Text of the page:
New York – From the Amazing Adventures of Kavalier & Clay by Michael Chabon 

If you are a student and enjoy reading plays and fictional books that take your breath away, then you have to find a database of essays about popular plays and search for this book.

The location described in the book is Tannen’s Magic Shop, where Sammy Klayman buys the “Ultimate Demon Wonder Box for his son as a present for his birthday. The shop is one of the oldest magic stores in New York City.

United States - New York - New York City - Empire State Building

You can head there and get your own magic box. Perhaps you could also take a tour through New York and see many sites that millions have been awed by. You could visit the Statue of Liberty or go down to Central Park and later take a look at the majestic Empire State Building.

The Hague, Netherlands – From The Goldfinch by Donna Tartt

The Mauritshuis is the museum that houses the famous painting in the Goldfinch. Even though Donna Tartt doesn’t mention the museum, it’s a place worth visiting.

See also
Elyton Hotel Review: a Slice of Birmingham History

You can go on an adventure to find the painting, or you could visit the Hague and learn so many things from the famous city. Perhaps the first thing that comes to mind when you hear about the Hague in the Netherlands is the ICC (International Criminal Court).

However, unless you are a lawyer or have a case to answer, you can visit the Binnenhof, where the chambers of parliament are located. While there you could see the Ridderzaal or “Knights’ Hall” and also visit the First and Second Chambers.

Chicago, Illinois – From the Great Gatsby by F. Scott Fitzgerald

Forget about Manhattan and Long Island for a moment and follow the origins of Tom Gatsby, Daisy, Jordan, and Nick Carraway. They all hail from Chicago and have fond memories of the Union Station.

Chicago

You can visit the Union Station to familiarize yourself with the characters’ origins before visiting the Art Institute of Chicago, where you can explore thousands of artworks. You can also walk through Millenium Park or stroll around the Navy Pier.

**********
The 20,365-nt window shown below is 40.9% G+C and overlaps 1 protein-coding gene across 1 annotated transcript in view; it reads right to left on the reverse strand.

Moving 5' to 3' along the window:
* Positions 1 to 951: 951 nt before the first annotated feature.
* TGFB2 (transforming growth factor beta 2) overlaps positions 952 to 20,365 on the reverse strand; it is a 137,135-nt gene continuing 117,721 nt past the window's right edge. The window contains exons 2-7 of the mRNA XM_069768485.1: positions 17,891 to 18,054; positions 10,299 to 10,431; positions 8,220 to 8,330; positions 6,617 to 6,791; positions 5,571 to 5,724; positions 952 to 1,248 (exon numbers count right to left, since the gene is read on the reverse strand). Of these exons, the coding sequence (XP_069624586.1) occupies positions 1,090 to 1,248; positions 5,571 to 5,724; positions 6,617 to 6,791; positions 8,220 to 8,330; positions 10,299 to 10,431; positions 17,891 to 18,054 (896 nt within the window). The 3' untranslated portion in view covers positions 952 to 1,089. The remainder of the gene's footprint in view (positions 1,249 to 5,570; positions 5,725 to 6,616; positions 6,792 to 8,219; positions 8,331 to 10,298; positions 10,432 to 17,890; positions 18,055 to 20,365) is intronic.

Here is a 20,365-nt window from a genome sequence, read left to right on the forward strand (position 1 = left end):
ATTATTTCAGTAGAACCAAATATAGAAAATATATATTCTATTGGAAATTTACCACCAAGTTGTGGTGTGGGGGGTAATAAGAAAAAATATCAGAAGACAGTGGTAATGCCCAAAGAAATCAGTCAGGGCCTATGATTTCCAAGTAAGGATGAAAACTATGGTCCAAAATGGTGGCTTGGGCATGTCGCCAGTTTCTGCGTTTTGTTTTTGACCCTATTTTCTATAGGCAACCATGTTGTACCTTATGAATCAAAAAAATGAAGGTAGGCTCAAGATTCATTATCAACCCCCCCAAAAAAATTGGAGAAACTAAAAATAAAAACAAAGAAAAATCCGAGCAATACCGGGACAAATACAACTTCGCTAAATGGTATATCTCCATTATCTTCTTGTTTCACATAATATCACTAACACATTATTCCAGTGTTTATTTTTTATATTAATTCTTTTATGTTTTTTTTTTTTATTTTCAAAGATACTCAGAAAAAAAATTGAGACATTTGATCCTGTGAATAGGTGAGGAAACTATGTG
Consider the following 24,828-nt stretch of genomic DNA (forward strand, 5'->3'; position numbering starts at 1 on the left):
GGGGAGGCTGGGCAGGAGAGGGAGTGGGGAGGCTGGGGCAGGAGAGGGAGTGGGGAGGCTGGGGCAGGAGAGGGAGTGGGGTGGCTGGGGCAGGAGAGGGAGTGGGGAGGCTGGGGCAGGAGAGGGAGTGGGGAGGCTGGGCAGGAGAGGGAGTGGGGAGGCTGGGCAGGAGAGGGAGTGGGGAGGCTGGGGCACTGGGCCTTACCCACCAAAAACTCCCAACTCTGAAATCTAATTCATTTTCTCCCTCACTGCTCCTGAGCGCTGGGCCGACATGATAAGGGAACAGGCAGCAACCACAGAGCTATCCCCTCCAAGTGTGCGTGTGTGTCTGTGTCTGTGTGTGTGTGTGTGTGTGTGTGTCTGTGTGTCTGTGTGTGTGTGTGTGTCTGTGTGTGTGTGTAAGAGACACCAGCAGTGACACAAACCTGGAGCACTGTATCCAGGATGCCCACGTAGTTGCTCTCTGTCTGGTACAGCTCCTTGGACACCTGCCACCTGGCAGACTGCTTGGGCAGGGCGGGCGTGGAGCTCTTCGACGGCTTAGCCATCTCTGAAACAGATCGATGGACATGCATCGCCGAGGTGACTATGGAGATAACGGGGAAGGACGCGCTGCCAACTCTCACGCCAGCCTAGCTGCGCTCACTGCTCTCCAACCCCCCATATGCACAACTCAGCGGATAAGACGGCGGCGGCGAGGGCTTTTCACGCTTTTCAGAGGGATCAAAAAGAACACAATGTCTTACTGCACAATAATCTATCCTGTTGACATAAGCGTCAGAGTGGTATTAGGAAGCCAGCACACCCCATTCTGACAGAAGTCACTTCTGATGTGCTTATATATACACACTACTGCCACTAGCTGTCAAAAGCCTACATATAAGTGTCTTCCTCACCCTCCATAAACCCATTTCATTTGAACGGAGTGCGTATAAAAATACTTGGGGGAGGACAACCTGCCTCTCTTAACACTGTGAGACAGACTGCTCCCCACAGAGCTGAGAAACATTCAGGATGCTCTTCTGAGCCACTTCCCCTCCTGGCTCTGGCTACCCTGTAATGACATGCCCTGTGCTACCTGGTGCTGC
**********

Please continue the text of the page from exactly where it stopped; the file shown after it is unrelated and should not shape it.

London, England – From the Harry Potter Series by J.K Rowling

Last but not least, remember King’s Cross Station from the Harry Potter series? Platform 9 3/4 comes to mind.

This is a significant location to Rowling but even more important to Harry Potter fans worldwide. You can visit the platform and see the series come to life.

Leadenhall Market in London

While in London you can see Buckingham Palace and the changing guard, visit Tower Bridge, and explore the British Museum.

Conclusion

There are some iconic cities described in some of the best literary works by famous artists. Images come to mind when you read about these places, but unless you actually set foot there, you may never truly live the author’s mind. These are only a few of the cities from a few books that you can visit.

See also
15 Books about Gettysburg to Inspire Your Civil War Travels

Good to Know: Connie Elser is a digital journalist with a passion for scriptwriting. She enjoys reading books and taking lessons from the movies she watches. When she’s not writing or reading, she enjoys traveling and playing tennis.

Leave a Comment